For the past five months, I've grown increasingly concerned
about the steady surge in oil prices.
Back in November
,I noted that several sectors could be affected if oil moved past
$100 a barrel. With oil now approaching $110 a barrel, you can
forget that qualified statement. Oil will affect various swaths in
Some market watchers suggest oil has only temporarily moved onto
a higher plane and that prices will eventually come back down. Then
again, they've been saying that for the past six months. It's
increasingly hard to see why oil prices will suddenly pull back.
"The turmoil in the Middle East is unlikely to be resolved quickly
or easily, meaning that oil market volatility is likely to remain
high," analysts at Merrill Lynch say. At this point, the only major
to bring oil prices back down (besides a sudden resolution to all
of the Middle East's troubles) would be a slump in demand. And
demand would only fall because oil prices rose so high that they
choked off economic activity.
When I looked at
surging oil prices
again in February, I suggested that airlines, restaurant chains and
auto makers would be the first to feel the impact. Recent auto
sales trends imply that consumers are quickly switching to smaller
new cars. This means the auto industry may be able to make up some
of the effect from falling pick-up truck sales. Yet other sectors
classes won't be so lucky -- these groups are sure to start feeling
After a powerful multi-year rally, I fear emerging markets will
take it on the chin in 2011. Many of these countries are grappling
, which is leading their central banks to start raising interest
rates. Oil plays such a big role in many of these economies that
these central bankers will be forced to raise rates even more than
they would like. This leads to a strong possibility that these
economies will cool or even flatten out.
Which countries are vulnerable? Let's start with Korea. The
iShares MSCI South Korea
has recently surged on expectations that lost economic activity in
Japan will be picked up in Korea. The index has doubled in the past
two years. Yet South Korea's
just announced that inflation has risen to 4.7%, a 29-month high --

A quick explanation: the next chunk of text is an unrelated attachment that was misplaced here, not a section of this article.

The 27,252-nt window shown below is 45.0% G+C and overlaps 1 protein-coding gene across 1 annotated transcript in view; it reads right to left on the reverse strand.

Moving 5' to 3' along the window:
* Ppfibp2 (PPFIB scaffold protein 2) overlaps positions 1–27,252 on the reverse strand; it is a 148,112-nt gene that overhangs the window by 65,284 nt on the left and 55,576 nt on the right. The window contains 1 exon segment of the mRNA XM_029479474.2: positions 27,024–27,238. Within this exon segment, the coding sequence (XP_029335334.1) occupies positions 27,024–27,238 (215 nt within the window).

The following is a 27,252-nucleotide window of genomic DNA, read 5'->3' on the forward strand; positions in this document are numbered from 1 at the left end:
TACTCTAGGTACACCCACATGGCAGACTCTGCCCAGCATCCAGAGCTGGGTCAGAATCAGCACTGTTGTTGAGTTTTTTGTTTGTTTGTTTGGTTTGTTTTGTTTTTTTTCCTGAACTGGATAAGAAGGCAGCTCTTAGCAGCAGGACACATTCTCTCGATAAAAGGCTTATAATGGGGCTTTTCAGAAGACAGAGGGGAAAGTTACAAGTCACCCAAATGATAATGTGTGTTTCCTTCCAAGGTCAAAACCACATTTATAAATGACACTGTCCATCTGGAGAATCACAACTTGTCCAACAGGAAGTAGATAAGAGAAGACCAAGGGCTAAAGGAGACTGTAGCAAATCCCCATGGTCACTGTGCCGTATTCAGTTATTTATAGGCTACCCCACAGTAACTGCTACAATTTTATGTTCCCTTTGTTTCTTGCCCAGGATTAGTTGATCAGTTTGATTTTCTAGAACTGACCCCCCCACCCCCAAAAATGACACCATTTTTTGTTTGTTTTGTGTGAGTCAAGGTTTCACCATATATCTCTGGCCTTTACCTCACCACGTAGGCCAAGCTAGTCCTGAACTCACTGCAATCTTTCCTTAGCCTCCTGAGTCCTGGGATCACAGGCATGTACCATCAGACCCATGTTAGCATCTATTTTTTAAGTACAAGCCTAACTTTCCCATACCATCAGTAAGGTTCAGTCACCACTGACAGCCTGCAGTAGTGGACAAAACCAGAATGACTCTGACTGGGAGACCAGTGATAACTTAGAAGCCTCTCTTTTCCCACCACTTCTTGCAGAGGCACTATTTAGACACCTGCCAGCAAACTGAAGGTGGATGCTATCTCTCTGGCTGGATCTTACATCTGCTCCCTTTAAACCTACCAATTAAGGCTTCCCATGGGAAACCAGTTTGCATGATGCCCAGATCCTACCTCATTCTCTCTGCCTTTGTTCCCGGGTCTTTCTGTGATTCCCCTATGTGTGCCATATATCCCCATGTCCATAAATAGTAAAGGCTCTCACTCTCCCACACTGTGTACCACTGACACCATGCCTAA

and that's before the impact of the further recent spike in oil
prices. From shipbuilding to consumer electronics, Korea is highly
dependent on freight traffic and freight costs. Yet unless oil
prices fall back below $100 a barrel this year, orders for new
Korean ships are bound to slow sharply as trans-oceanic freight
starts to drop.
If you own any emerging-market investments, take a close look at
whether that country or region is a
or importer of oil. Oil exporters such as Brazil will at least
generate rising income from oil, even as their central banks
continue to try to tame inflation.
Gasoline prices are approaching $4 a gallon in many places, right
at a time when many consumers are starting to plan summer
vacations. In the most recent monthly survey of consumers by the
University of Michigan, expectations of future inflation rose from
2.9% to 3.2%, the highest since early 2008, with most citing gas
prices as their concern. All of the sudden, a 400-mile road trip
becomes that much more expensive. So an increasing number of
consumers may look to take local vacations and save on fueling
expenses. The same logic applies to business travel, as expense
receipts start to show sticker shock.
This may well spell trouble for the lodging industry, which needs
high occupancy rates and full prices to make a
. If occupancy rates fall, price wars ensue and industry profits
can take a deep hit. That's what happened a few years ago, the last
time oil spiked above $100. If consumer and business travel starts
to slow, then lodging stocks such as
would start to feel the pain. For that matter, cruise ship
operators such as
Royal Caribbean (NYSE:
, both of which count fuel as their largest expense, would surely
take a hit to profits.
Fuel is also a major cost component in agriculture, whether it's
the gas or diesel powering a tractor, or the expense of delivering
produce or livestock to market. Farmers tend to sort out their
expenses according to need. They can't easily cut down fuel
consumption, but they can easily defer any non-essential spending
In recent years, high farm prices have enabled farmers to upgrade
everything from irrigation equipment (made by firms such as
Lindsay Manufacturing (NYSE:
to large combines made by
and others. A few years ago, when oil was also in triple-digit
territory, demand for these types of equipment fell sharply. The
current spike in oil holds a similar threat.
Action to Take -->
With every $10 rise in oil, the stock market has still managed to
power even higher. All along the way, economists have been
suggesting that the U.S. economy can withstand the
's upward move. Yet certain sectors are so dependent on oil that
it's impossible to see how they aren't feeling the pain. Share
prices may not yet be reflecting the oil spike, but we may finally
be at a tipping point. Keep an ear open on first-quarter conference
calls. Discussion about rising oil prices is bound to dampen profit
outlooks at an increasing number of companies.
-- David Sterman
P.S. -- Few investors realize that a 20-year energy agreement
between the United States and Russia is about to expire. This deal
supplies 10% of America's electricity. As broke as our government
is, the situation is so serious that President Obama is asking for
$36 billion to avert this crisis. And Republicans support him.
Here's what's going on…
Disclosure: Neither David Sterman nor StreetAuthority, LLC hold
positions in any securities mentioned in this article.
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